You people changing O2 sensors, cam sensors, etc are typically wasting money and time. You Must check your Codes and even that may only be an indicator towards the real issue: A bad sensor may only be a wire or a bad ground if several codes are showing up typically indicates bad alternator, ECM or simply a bad wire somewhere. Sensors have an OHM range and can easily be tested! Better to get a cheap ELM code reader eBay than pay $80 to someone. Every car should have this built in, in my opinion!
Without knowing what codes are showing, and to simply look for vacuum leak in that system or to clean MAF sensors when it’s running real bad, will have you delirious, and broke.
I would really invest in a good OBDii code reader, one that has ABS, SRS (TPMS now too) as these issues will put cars in limp mode. Security issues (Transponders chips in keys) are a separate problem and may cause ‘ECM Disconnected’ codes, so for some issues expensive testers may be needed like the SBB V48 (V33 is old and only good up to 2010 Models…) This tool is invaluable when Security issues prevent cars from starting, and prevent some from turning over! Anything that turns over but doesn’t starts suspect Fuel pump or Crank sensor, ECM (could be a wire on harness rubbing against the body (especially Dodge minivans etc…) Google your issue, read lots about your particular vehicle and inherent issues related to yours.
Typical things to do are start with cheapest first, MAF sensor cleaning, MAP sensor (MAP sensor will prevent car from starting. Simply unplug it; car will run rough but it will start!) crank sensor will prevent car from starting or intermittently shut down, like fuel pressure issues, Coolant temperature sensor will put car in limp mode as well as alternator issues or simply a bad battery connection or Ground wire to engine or to Body. Simple fix is to run a wire to engine and body from Negative battery post! Wires exposed to the elements such as the harness to the fuel tank/pump will deteriorate and sometimes where it goes into the body through a grommet or the harness on top of the fuel tank (some have access port under rear seat) A (corroded) poor connection at the battery causes 80% power loss for cranking engine! There are two wires connecting to starter, actually the solenoid, Big wire is to activate turn the starter but the little wire needs power to activate the solenoid which allows power to flow through a disk which gets pushed onto the Big cable from battery to the braided wire to the starter itself. Easy to connect a small wire onto the end of post of small wire and touch other end to Positive battery being careful of manual vehicles don’t run you over.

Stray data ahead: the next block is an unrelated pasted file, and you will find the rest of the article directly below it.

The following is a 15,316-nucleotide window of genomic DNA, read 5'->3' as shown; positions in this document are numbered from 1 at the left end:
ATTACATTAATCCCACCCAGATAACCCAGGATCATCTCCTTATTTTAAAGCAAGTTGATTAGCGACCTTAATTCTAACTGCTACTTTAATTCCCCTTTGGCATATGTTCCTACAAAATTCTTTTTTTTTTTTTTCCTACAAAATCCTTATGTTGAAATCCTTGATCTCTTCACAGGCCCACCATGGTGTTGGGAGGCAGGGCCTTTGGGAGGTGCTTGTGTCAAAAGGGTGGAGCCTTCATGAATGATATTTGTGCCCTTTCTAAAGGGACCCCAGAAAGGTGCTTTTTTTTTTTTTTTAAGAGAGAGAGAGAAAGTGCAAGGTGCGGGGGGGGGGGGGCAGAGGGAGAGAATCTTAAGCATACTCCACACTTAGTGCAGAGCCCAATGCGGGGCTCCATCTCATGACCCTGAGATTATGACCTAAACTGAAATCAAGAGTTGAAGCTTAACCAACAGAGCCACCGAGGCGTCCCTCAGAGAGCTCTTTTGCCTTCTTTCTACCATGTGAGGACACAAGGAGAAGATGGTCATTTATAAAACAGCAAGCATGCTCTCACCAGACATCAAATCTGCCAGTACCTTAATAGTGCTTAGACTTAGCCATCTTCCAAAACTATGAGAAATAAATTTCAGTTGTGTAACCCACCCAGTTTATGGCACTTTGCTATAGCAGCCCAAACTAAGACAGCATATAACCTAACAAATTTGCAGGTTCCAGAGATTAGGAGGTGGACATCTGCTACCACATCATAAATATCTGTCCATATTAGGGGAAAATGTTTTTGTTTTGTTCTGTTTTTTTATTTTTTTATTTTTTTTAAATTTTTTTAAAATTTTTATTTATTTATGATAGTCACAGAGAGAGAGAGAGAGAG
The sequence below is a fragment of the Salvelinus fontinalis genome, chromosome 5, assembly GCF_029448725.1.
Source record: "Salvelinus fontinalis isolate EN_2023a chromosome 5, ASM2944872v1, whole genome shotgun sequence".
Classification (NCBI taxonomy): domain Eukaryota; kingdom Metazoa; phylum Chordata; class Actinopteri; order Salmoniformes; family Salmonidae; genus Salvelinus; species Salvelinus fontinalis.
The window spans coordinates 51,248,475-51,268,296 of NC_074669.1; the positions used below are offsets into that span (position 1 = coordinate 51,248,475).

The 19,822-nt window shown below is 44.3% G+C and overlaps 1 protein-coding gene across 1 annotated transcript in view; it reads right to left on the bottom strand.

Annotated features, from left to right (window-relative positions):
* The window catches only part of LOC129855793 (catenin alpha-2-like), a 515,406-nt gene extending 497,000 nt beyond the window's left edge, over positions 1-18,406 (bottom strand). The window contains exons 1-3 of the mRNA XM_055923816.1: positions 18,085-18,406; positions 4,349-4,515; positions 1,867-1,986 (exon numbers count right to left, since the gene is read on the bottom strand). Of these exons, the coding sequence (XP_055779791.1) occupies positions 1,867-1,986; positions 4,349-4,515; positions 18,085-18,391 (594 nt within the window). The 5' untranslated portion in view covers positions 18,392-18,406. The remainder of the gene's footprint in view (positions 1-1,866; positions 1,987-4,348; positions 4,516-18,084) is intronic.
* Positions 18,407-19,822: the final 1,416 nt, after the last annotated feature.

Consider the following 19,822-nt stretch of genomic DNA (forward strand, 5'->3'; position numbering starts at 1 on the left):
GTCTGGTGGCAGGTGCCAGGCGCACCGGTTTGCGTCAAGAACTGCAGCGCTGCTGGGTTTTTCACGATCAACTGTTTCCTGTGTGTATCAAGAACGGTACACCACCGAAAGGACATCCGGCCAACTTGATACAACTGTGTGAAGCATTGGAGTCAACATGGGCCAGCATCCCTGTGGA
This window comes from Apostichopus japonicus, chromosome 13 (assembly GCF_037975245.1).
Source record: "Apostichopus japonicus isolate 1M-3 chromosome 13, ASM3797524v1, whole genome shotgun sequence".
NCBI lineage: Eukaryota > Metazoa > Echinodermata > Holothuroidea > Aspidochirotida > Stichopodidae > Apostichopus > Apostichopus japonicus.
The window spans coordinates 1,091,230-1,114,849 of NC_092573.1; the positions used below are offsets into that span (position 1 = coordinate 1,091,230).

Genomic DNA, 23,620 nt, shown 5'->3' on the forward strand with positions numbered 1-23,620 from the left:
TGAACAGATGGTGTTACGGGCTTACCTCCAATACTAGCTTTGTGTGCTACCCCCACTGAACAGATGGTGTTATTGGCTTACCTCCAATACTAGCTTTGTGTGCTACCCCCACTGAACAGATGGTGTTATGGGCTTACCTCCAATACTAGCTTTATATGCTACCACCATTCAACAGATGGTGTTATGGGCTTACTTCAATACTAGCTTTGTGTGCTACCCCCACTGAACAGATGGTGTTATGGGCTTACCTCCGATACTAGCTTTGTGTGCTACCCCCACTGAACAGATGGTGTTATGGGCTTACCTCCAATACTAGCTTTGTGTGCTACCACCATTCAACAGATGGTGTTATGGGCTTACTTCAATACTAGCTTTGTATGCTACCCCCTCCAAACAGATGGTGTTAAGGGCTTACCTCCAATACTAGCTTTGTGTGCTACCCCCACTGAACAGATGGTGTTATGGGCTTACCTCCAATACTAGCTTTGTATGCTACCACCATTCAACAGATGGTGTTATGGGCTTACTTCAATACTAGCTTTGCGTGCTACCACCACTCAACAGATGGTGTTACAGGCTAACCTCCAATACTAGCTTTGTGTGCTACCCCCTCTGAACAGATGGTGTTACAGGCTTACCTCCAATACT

Another tip; if car won’t turn over, find starter Relay, pull it out and bridge the connection, car should turn over or Starter is bad or the connections to it or between solenoid and starter! Put car in neutral and rock it to release a starter benzoid from the flywheel, pound on a gas tank with a 2x4 to free a stuck fuel pump- Dodge recommends half tank of gas to keep fuel pump cool! Dumb!
Some brands have inherent things and with New technology like CVT, Vanos, VVT., there will be considerations towards extra failures.
You want a reliable car get a V6 Buick Allure, or Toyota Toyota Toyota!
In summarization: CVT fluid must be changed frequently, shouldnt drive in winter so slippage of wheels may occur (vibration & heat are killers of any transmission) Nissan CVT especially had high failure rate and a company that Was getting a name for itself failed miserably with this application.
Dont change parts without testing codes.
Dealer Repair Prices are crazy and perhaps Kijiji or Craig’s list mechanics offer better choices if warranties are expired. Sometimes it’s worth paying $40/hr to have issue resolved by a specialist! I don’t trust many dealers but that’s just me! (30years off & on as backyard mechanic!)
Hope this helps some, but may generate new questions to your issues.
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